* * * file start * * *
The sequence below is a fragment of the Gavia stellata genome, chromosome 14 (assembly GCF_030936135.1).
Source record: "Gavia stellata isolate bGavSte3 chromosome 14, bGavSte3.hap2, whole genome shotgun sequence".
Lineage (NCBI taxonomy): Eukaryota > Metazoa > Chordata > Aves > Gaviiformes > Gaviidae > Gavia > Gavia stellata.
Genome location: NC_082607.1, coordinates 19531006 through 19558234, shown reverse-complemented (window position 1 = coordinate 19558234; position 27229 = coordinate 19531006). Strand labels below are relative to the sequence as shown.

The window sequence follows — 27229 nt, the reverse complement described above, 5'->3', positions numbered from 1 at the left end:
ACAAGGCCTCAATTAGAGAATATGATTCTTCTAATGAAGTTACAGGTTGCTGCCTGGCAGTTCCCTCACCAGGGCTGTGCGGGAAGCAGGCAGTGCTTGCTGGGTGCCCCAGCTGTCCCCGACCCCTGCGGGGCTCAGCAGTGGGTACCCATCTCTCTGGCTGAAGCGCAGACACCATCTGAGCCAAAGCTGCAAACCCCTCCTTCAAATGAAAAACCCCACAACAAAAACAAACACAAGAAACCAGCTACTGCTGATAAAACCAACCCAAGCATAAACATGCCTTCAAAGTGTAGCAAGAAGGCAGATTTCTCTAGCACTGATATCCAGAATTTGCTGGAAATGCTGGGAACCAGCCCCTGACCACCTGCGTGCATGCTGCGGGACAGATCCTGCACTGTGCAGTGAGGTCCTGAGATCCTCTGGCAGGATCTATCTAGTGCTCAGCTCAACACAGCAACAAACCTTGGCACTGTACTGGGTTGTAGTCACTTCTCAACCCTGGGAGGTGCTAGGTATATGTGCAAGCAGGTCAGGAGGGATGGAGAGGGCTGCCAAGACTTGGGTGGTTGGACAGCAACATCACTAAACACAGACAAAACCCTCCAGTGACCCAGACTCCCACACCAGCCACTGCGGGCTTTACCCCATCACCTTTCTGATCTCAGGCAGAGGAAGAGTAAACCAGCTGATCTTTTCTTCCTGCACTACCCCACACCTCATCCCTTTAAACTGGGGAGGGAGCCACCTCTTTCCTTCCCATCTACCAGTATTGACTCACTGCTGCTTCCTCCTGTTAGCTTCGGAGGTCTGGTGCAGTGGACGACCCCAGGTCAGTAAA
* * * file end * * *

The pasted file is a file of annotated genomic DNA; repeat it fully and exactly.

The sequence below is a fragment of the Gavia stellata genome, chromosome 14 (assembly GCF_030936135.1).
Source record: "Gavia stellata isolate bGavSte3 chromosome 14, bGavSte3.hap2, whole genome shotgun sequence".
Lineage (NCBI taxonomy): Eukaryota > Metazoa > Chordata > Aves > Gaviiformes > Gaviidae > Gavia > Gavia stellata.
Genome location: NC_082607.1, coordinates 19531006 through 19558234, shown reverse-complemented (window position 1 = coordinate 19558234; position 27229 = coordinate 19531006). Strand labels below are relative to the sequence as shown.

The window sequence follows — 27229 nt, the reverse complement described above, 5'->3', positions numbered from 1 at the left end:
ACAAGGCCTCAATTAGAGAATATGATTCTTCTAATGAAGTTACAGGTTGCTGCCTGGCAGTTCCCTCACCAGGGCTGTGCGGGAAGCAGGCAGTGCTTGCTGGGTGCCCCAGCTGTCCCCGACCCCTGCGGGGCTCAGCAGTGGGTACCCATCTCTCTGGCTGAAGCGCAGACACCATCTGAGCCAAAGCTGCAAACCCCTCCTTCAAATGAAAAACCCCACAACAAAAACAAACACAAGAAACCAGCTACTGCTGATAAAACCAACCCAAGCATAAACATGCCTTCAAAGTGTAGCAAGAAGGCAGATTTCTCTAGCACTGATATCCAGAATTTGCTGGAAATGCTGGGAACCAGCCCCTGACCACCTGCGTGCATGCTGCGGGACAGATCCTGCACTGTGCAGTGAGGTCCTGAGATCCTCTGGCAGGATCTATCTAGTGCTCAGCTCAACACAGCAACAAACCTTGGCACTGTACTGGGTTGTAGTCACTTCTCAACCCTGGGAGGTGCTAGGTATATGTGCAAGCAGGTCAGGAGGGATGGAGAGGGCTGCCAAGACTTGGGTGGTTGGACAGCAACATCACTAAACACAGACAAAACCCTCCAGTGACCCAGACTCCCACACCAGCCACTGCGGGCTTTACCCCATCACCTTTCTGATCTCAGGCAGAGGAAGAGTAAACCAGCTGATCTTTTCTTCCTGCACTACCCCACACCTCATCCCTTTAAACTGGGGAGGGAGCCACCTCTTTCCTTCCCATCTACCAGTATTGACTCACTGCTGCTTCCTCCTGTTAGCTTCGGAGGTCTGGTGCAGTGGACGACCCCAGGTCAGTAAA